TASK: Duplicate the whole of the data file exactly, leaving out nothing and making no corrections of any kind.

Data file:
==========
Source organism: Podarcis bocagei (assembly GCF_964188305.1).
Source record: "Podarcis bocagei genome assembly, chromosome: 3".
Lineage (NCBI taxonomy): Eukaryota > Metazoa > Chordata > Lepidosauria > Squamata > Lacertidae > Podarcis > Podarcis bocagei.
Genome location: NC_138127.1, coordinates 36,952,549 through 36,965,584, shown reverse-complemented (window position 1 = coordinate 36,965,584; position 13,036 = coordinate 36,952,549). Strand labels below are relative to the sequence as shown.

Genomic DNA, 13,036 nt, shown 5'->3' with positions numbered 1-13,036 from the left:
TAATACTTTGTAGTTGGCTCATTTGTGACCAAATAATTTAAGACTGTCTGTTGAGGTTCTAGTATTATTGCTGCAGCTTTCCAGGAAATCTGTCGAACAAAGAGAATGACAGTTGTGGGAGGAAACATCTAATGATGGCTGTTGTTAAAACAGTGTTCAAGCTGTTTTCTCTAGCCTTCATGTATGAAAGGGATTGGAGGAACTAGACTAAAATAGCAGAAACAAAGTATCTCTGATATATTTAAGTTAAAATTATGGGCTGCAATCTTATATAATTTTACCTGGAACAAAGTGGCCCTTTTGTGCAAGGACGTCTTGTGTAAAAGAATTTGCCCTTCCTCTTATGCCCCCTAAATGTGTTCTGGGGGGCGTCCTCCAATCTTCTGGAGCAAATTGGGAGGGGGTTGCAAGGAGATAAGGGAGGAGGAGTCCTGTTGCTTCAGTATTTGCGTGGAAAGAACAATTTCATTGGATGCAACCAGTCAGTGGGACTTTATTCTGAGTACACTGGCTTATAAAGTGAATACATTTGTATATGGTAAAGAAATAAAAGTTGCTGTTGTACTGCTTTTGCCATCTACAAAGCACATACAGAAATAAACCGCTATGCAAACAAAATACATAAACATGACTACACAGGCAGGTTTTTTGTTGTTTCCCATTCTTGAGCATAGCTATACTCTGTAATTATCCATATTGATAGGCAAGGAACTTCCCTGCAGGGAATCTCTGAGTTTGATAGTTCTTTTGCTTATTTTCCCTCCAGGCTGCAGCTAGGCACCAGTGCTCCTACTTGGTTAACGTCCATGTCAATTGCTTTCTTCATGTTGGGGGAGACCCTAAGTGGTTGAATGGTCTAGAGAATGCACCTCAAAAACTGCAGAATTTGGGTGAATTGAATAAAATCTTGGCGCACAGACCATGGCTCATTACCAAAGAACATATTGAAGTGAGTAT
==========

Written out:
Source organism: Podarcis bocagei (assembly GCF_964188305.1).
Source record: "Podarcis bocagei genome assembly, chromosome: 3".
Lineage (NCBI taxonomy): Eukaryota > Metazoa > Chordata > Lepidosauria > Squamata > Lacertidae > Podarcis > Podarcis bocagei.
Genome location: NC_138127.1, coordinates 36,952,549 through 36,965,584, shown reverse-complemented (window position 1 = coordinate 36,965,584; position 13,036 = coordinate 36,952,549). Strand labels below are relative to the sequence as shown.

Genomic DNA, 13,036 nt, shown 5'->3' with positions numbered 1-13,036 from the left:
TAATACTTTGTAGTTGGCTCATTTGTGACCAAATAATTTAAGACTGTCTGTTGAGGTTCTAGTATTATTGCTGCAGCTTTCCAGGAAATCTGTCGAACAAAGAGAATGACAGTTGTGGGAGGAAACATCTAATGATGGCTGTTGTTAAAACAGTGTTCAAGCTGTTTTCTCTAGCCTTCATGTATGAAAGGGATTGGAGGAACTAGACTAAAATAGCAGAAACAAAGTATCTCTGATATATTTAAGTTAAAATTATGGGCTGCAATCTTATATAATTTTACCTGGAACAAAGTGGCCCTTTTGTGCAAGGACGTCTTGTGTAAAAGAATTTGCCCTTCCTCTTATGCCCCCTAAATGTGTTCTGGGGGGCGTCCTCCAATCTTCTGGAGCAAATTGGGAGGGGGTTGCAAGGAGATAAGGGAGGAGGAGTCCTGTTGCTTCAGTATTTGCGTGGAAAGAACAATTTCATTGGATGCAACCAGTCAGTGGGACTTTATTCTGAGTACACTGGCTTATAAAGTGAATACATTTGTATATGGTAAAGAAATAAAAGTTGCTGTTGTACTGCTTTTGCCATCTACAAAGCACATACAGAAATAAACCGCTATGCAAACAAAATACATAAACATGACTACACAGGCAGGTTTTTTGTTGTTTCCCATTCTTGAGCATAGCTATACTCTGTAATTATCCATATTGATAGGCAAGGAACTTCCCTGCAGGGAATCTCTGAGTTTGATAGTTCTTTTGCTTATTTTCCCTCCAGGCTGCAGCTAGGCACCAGTGCTCCTACTTGGTTAACGTCCATGTCAATTGCTTTCTTCATGTTGGGGGAGACCCTAAGTGGTTGAATGGTCTAGAGAATGCACCTCAAAAACTGCAGAATTTGGGTGAATTGAATAAAATCTTGGCGCACAGACCATGGCTCATTACCAAAGAACATATTGAAGTGAGTAT